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Association of Administrative Law Judges v. U.S. Office of Personnel Management

August 10, 2009


The opinion of the court was delivered by: Rosemary M. Collyer United States District Judge


Plaintiffs filed a Third Amended Complaint against the U.S. Office of Personnel Management and its director, John Berry*fn1 (collectively "OPM"). In Count IV, Plaintiffs challenge as arbitrary and capricious under § 706 of the Administrative Procedure Act ("APA"), 5 U.S.C. §§ 701-706, OPM's issuance of a Qualification Standard for applicants for positions as administrative law judges ("ALJs"), OPM's notice to federal agencies that a vacancy announcement for ALJ positions would be posted soon, and OPM's imposition of a numerical cutoff for ALJ applications.*fn2 As explained below, summary judgment will be granted in favor of OPM. Plaintiffs lack standing to bring their claims challenging the Qualification Standard. Also, OPM's notice that a vacancy announcement would be posted soon was not final agency action subject to judicial review. Finally, the numerical cutoff was not arbitrary and capricious.


OPM has the authority to regulate the appointment of ALJs, including the authority to set qualification standards, to establish rules and procedures for hiring through competitive examination, and to create a register of qualified applicants from which other agencies can make appointments. 5 U.S.C. § 3301. Formerly, OPM managed the applicant pool for ALJ positions via ALJ Announcement 318, which set out the qualification standards for ALJs and described various aspects of the ALJ program including the testing process. OPM promulgated a Final Rule, effective April 19, 2007, which set out a new Qualification Standard for ALJs. See 72 Fed Reg. 12,947. The new Qualification Standard describes the ALJ application process as follows: (1) OPM screens applicants for meeting minimum qualifications; (2) OPM then invites those meeting the minimum qualifications to take a written exam and undergo an in-person evaluation; (3) OPM assigns each applicant a composite score and places those who meet or exceed a certain minimum score on a register (the "new register") for qualified applicants; and (4) agencies needing ALJs interview applicants from the new register. The Final Rule removed references to ALJ Announcement 318 and to the testing process, because, as OPM explained when the Rule was proposed, OPM sought greater flexibility to amend the process whenever appropriate without new rule-making. Id.; see also 70 Fed. Reg. 75,745, 75746 (Proposed Rule).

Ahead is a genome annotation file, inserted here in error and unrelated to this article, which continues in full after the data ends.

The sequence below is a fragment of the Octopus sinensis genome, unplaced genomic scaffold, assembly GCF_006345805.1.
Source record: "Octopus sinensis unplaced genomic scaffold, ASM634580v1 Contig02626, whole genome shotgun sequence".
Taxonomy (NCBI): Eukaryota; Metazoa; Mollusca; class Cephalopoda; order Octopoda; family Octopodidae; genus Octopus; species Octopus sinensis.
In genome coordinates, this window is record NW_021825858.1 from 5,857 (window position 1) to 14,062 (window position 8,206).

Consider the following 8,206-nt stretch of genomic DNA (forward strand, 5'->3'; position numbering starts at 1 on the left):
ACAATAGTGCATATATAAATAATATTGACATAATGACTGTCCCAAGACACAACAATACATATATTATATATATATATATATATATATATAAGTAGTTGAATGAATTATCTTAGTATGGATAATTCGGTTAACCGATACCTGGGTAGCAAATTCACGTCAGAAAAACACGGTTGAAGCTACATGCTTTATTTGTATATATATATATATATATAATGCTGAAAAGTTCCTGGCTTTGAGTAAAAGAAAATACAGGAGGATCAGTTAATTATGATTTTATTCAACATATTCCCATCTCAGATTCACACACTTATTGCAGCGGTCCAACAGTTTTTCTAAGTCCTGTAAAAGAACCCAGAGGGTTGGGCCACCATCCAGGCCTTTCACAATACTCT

On May 4, 2007, OPM posted an ALJ Vacancy Announcement and Notice of Examination ("Vacancy Announcement") on its website to solicit individuals to apply to take the new ALJ examination so that OPM could create the new register. See Administrative Record ("AR")*fn3 at AALJ000005-29. Until OPM created the new register around November 2007, federal agencies could continue to hire from the old register. Id. at AALJ000002-3. The Vacancy Announcement stated that applications would be accepted until the earlier of May 18, 2007, or 11:59 p.m. on the date that OPM received 1250 applications. Id. at AALJ000005-6. OPM received 1250 applications on May 8, 2007, and closed the Vacancy Announcement at the end of that day. Id. at 000002-3.

Plaintiffs are the Association of Administrative Law Judges ("AALJ"), seven administrative law judges, and three private practice attorneys - Mary Rita Luecke, Russell Doty, and Ned Richardson. The private practice attorneys allege that they did not receive advance notice of the May 4, 2007 Vacancy Announcement. Third Am. Compl. [Dkt. # 20] ¶¶ 29-34. They assert that they were qualified to be applicants for the ALJ position, that they were unable to submit an application, and that if the application period were reopened, they would apply for the position. Id. They allege that they were not able to apply "due to the early closing of the application submission period." Id. ¶¶ 29, 31, & 33.